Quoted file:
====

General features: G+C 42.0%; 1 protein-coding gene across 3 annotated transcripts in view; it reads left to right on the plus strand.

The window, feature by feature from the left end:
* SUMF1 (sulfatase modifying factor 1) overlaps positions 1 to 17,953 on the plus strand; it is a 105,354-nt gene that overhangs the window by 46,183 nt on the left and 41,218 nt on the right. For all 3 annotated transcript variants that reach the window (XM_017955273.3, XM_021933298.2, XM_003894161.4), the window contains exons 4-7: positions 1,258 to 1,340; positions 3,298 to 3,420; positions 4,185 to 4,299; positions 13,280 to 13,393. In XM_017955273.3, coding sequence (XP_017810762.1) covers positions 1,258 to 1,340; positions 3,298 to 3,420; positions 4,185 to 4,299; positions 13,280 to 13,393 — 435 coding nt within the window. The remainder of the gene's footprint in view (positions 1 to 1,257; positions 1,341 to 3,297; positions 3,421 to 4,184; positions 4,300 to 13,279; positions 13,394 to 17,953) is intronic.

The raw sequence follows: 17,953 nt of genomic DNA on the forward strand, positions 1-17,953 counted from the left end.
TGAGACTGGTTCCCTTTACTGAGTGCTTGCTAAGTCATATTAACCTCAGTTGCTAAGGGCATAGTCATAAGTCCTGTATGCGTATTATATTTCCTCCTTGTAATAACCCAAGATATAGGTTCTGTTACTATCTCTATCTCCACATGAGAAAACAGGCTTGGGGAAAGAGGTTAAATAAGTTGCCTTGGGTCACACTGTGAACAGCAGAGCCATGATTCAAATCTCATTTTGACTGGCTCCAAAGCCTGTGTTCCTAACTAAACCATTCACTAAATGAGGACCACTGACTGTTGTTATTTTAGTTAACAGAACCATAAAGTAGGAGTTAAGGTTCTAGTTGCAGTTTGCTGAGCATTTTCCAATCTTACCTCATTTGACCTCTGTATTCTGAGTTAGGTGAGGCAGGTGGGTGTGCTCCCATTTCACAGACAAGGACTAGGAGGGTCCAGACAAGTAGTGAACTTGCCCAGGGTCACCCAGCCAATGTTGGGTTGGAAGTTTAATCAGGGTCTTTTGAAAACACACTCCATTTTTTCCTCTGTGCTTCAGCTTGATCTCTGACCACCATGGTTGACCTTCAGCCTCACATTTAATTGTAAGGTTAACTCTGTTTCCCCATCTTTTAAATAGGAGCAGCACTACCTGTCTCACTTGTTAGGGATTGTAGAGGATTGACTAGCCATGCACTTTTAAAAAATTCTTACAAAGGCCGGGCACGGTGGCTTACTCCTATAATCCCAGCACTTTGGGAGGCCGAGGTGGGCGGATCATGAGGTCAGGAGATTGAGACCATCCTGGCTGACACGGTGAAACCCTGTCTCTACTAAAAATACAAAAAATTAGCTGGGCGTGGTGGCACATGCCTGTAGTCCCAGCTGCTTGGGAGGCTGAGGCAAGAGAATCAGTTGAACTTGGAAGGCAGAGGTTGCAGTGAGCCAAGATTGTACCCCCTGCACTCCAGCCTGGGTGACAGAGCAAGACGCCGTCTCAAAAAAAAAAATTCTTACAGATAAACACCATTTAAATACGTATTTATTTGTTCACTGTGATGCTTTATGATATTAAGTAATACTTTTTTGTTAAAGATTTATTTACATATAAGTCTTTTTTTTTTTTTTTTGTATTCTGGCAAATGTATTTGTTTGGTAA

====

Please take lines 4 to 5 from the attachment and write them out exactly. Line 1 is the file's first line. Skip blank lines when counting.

The raw sequence follows: 17,953 nt of genomic DNA on the forward strand, positions 1-17,953 counted from the left end.
TGAGACTGGTTCCCTTTACTGAGTGCTTGCTAAGTCATATTAACCTCAGTTGCTAAGGGCATAGTCATAAGTCCTGTATGCGTATTATATTTCCTCCTTGTAATAACCCAAGATATAGGTTCTGTTACTATCTCTATCTCCACATGAGAAAACAGGCTTGGGGAAAGAGGTTAAATAAGTTGCCTTGGGTCACACTGTGAACAGCAGAGCCATGATTCAAATCTCATTTTGACTGGCTCCAAAGCCTGTGTTCCTAACTAAACCATTCACTAAATGAGGACCACTGACTGTTGTTATTTTAGTTAACAGAACCATAAAGTAGGAGTTAAGGTTCTAGTTGCAGTTTGCTGAGCATTTTCCAATCTTACCTCATTTGACCTCTGTATTCTGAGTTAGGTGAGGCAGGTGGGTGTGCTCCCATTTCACAGACAAGGACTAGGAGGGTCCAGACAAGTAGTGAACTTGCCCAGGGTCACCCAGCCAATGTTGGGTTGGAAGTTTAATCAGGGTCTTTTGAAAACACACTCCATTTTTTCCTCTGTGCTTCAGCTTGATCTCTGACCACCATGGTTGACCTTCAGCCTCACATTTAATTGTAAGGTTAACTCTGTTTCCCCATCTTTTAAATAGGAGCAGCACTACCTGTCTCACTTGTTAGGGATTGTAGAGGATTGACTAGCCATGCACTTTTAAAAAATTCTTACAAAGGCCGGGCACGGTGGCTTACTCCTATAATCCCAGCACTTTGGGAGGCCGAGGTGGGCGGATCATGAGGTCAGGAGATTGAGACCATCCTGGCTGACACGGTGAAACCCTGTCTCTACTAAAAATACAAAAAATTAGCTGGGCGTGGTGGCACATGCCTGTAGTCCCAGCTGCTTGGGAGGCTGAGGCAAGAGAATCAGTTGAACTTGGAAGGCAGAGGTTGCAGTGAGCCAAGATTGTACCCCCTGCACTCCAGCCTGGGTGACAGAGCAAGACGCCGTCTCAAAAAAAAAAATTCTTACAGATAAACACCATTTAAATACGTATTTATTTGTTCACTGTGATGCTTTATGATATTAAGTAATACTTTTTTGTTAAAGATTTATTTACATATAAGTCTTTTTTTTTTTTTTTTGTATTCTGGCAAATGTATTTGTTTGGTAA